Their service is used 200 million times a day, their combined value is an estimated $20 billion and Bill Gates fears them. Larry Page and Sergey Brin are the Stanford-educated founders of Google, founded in 1997, who are literally transforming how we use the Internet. Not bad for a company founded on a spelling mistake (the correct spelling is googol, meaning 10100).
Google’s mantra, “don’t be evil,” has emerged recurrently over the last month as Google, once the golden child of the computer age, has seemingly revised their philosophy. Recent events have confirmed it wields massive power; assumptions of how such responsibility would be handled rested on their benevolently passive reputation, but it is now demonstrating that ambition may be taking precedence over ethical practice.
Each time a Google search is conducted the terms are documented and can be tracked to specific computers via unique IP addresses. Google holds this information indefinitely. This compromise of privacy is not likely to have come to light had the U.S. government not subpoenaed this information. Google is hailing its ensuing legal tussle as one for the privacy of internet users. This is a contentious statement; Google’s behaviour suggests the contrary, that it cares not for our privacy but for its own; it has not become the fastest growing business of all time by disclosing trade secrets. The information Google possesses is startlingly comprehensive, a privacy timebomb waiting to explode, or implode; the mere suggestion of the subpoena resulted in an 8.5% decrease in market value of the company in one day.
Then came China. If information held by Google is not enough to illustrate the dangers of a virtually omnipotent corporation, it has now decided to discount beliefs on freedom of information by providing the Chinese government with a service blocking politically sensitive material. China has a notoriously repressive governmental regime: freedom of speech and information is severely restricted and this move has further hindered the (albeit deliberated) progress that many in the west understood to be underway. Under fresh procedures google.cn will operate within Chinese walls, thus complying fully with the government’s demands for amendment of information. China’s estimated 111 million Internet users and Google’s mission “to organize the world’s information… making it universally accessible and useful” presents an instantly perceptible clash of business sense versus ideology. One senses more Orwellian bowdlerisation than the utopian ideal Google professes to imagine it could implement.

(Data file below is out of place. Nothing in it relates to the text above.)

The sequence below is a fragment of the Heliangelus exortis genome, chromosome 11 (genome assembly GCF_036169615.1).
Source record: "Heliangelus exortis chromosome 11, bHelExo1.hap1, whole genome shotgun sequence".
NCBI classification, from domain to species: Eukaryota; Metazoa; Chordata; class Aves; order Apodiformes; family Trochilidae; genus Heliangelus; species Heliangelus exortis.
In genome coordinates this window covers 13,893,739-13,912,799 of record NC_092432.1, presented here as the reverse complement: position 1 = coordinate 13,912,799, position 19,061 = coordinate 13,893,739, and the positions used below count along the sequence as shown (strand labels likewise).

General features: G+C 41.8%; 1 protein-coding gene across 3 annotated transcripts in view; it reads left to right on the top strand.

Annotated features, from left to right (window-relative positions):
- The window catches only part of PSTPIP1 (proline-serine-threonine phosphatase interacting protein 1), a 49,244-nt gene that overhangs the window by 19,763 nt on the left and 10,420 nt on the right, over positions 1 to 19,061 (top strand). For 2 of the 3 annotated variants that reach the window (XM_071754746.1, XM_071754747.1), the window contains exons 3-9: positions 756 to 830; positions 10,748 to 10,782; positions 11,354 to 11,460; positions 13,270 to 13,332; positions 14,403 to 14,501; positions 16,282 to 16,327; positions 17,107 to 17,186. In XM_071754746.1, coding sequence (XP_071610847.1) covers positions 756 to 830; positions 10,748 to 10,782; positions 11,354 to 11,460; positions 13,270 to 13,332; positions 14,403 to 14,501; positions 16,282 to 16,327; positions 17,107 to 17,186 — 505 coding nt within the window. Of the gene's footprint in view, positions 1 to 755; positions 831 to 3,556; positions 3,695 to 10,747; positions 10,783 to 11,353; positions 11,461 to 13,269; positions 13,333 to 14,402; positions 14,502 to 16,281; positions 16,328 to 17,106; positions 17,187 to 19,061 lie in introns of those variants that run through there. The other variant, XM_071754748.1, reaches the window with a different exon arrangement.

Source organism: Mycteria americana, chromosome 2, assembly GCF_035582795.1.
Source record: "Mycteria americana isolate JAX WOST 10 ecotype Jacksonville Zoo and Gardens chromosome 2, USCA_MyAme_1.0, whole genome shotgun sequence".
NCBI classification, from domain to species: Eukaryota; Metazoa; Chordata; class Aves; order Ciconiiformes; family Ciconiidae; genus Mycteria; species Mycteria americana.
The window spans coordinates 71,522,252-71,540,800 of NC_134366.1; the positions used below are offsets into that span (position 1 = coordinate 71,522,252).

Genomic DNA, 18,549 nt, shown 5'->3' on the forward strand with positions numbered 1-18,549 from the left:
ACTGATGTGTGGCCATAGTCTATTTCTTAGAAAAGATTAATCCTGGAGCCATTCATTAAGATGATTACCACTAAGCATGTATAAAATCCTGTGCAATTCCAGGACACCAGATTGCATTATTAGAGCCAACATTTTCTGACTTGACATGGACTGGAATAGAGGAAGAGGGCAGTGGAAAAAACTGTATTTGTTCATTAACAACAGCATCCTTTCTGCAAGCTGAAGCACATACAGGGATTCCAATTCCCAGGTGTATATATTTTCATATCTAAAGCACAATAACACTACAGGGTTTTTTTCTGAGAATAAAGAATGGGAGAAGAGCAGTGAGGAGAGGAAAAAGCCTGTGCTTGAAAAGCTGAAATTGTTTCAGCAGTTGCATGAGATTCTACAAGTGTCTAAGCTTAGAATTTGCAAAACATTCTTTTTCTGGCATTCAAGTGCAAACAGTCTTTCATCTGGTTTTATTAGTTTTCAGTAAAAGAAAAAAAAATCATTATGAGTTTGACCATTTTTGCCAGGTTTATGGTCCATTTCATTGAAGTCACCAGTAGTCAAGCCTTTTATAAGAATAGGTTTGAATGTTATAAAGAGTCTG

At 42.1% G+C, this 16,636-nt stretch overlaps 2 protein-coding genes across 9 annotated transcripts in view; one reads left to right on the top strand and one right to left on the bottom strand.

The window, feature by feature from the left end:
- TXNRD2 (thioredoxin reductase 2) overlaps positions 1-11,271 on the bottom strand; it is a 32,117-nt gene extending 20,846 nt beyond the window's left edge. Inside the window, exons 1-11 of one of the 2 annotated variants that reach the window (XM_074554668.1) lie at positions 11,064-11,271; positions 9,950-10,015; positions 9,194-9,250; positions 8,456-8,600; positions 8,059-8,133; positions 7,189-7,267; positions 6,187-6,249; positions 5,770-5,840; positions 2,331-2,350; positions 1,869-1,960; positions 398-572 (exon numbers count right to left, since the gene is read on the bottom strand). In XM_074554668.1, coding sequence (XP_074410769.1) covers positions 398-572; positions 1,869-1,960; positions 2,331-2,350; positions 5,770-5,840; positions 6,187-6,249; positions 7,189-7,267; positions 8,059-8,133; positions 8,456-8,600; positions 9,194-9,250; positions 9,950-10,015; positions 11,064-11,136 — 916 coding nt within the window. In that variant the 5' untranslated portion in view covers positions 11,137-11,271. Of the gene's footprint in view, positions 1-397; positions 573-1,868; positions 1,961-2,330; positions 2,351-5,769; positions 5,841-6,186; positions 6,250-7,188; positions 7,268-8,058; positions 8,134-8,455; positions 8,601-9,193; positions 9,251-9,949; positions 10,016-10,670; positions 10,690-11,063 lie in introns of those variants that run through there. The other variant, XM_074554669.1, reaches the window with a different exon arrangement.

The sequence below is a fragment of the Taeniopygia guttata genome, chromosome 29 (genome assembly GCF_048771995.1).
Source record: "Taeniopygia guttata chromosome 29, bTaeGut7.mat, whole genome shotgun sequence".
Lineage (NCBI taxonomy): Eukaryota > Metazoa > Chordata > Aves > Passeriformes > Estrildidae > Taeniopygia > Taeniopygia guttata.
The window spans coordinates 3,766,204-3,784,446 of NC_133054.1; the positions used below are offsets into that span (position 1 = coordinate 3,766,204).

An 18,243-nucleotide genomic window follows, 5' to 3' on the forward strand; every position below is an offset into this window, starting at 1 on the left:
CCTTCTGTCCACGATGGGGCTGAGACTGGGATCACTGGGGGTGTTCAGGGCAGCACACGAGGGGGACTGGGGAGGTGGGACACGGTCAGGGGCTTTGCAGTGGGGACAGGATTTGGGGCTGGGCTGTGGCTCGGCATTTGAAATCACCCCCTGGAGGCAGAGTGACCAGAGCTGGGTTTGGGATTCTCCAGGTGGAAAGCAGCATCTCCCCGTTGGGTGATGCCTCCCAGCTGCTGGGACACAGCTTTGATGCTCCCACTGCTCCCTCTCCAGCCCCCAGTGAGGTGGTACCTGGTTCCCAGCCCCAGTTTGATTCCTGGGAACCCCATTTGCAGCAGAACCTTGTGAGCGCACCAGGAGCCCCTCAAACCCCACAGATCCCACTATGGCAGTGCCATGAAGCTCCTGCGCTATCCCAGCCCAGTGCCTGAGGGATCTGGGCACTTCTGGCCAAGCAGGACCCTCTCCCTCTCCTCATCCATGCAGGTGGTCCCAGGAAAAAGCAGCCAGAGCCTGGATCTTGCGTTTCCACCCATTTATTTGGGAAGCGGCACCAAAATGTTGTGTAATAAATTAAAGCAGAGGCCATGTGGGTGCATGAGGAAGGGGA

European shores, too, are not impermeable. The Munich based car manufacturer BMW was relegated from Google’s machinery for an alleged scam intended to maximise visitors from the search engine. BMW promptly fixed this and were welcomed back into the Google family. As 75% of all web-pages are accessed through Google, it is a death penalty reprieve of the highest order. One cannot help but feel, however, that Google was exasperated more by BMW’s attempt to manipulate their “PageRank Technology”, rather than any effort to “deceive user[s] or present different content to search engines,” as articulated in their mission statement.
The last month has stripped Google of the ‘super-cool, squeaky-clean crusaders for good’ image, revealing a company disposed to compromise ethics for increased earnings, discarding valuable goals to enhance market value. Google has such authority and influence that it can contribute significantly to the advancement or suppression of freedom of speech and information; it can hoard data on millions of internet users that could be used to exploit ad libitum and even grind to a halt the internet activities of the largest automotive company in the world. Larry Page once said he wished to “change the world”- he never specified whether for better, or for worse.